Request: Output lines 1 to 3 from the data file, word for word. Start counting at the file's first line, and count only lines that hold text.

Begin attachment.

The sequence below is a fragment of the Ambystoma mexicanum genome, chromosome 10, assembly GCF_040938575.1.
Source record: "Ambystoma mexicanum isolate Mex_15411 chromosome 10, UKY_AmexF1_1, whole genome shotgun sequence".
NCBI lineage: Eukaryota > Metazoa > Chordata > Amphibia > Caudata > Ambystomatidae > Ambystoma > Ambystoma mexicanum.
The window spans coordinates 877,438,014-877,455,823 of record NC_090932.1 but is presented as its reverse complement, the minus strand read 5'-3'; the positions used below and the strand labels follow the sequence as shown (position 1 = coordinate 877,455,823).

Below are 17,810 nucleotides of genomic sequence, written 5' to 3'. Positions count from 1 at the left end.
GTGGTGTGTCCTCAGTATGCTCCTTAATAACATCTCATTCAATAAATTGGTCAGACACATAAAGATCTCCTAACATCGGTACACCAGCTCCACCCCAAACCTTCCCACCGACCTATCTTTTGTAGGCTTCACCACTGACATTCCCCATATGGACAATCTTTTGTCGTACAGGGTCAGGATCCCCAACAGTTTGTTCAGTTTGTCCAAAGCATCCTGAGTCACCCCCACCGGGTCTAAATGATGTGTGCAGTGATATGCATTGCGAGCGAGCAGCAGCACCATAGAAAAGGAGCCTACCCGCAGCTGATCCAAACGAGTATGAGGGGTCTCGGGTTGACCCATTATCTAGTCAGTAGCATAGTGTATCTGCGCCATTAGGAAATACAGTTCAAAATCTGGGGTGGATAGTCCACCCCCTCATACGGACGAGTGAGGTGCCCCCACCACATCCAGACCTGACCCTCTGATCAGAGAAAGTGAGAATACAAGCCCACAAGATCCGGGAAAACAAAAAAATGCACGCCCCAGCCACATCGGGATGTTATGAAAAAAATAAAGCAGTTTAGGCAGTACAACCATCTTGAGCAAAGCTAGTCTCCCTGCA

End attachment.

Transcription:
The sequence below is a fragment of the Ambystoma mexicanum genome, chromosome 10, assembly GCF_040938575.1.
Source record: "Ambystoma mexicanum isolate Mex_15411 chromosome 10, UKY_AmexF1_1, whole genome shotgun sequence".
NCBI lineage: Eukaryota > Metazoa > Chordata > Amphibia > Caudata > Ambystomatidae > Ambystoma > Ambystoma mexicanum.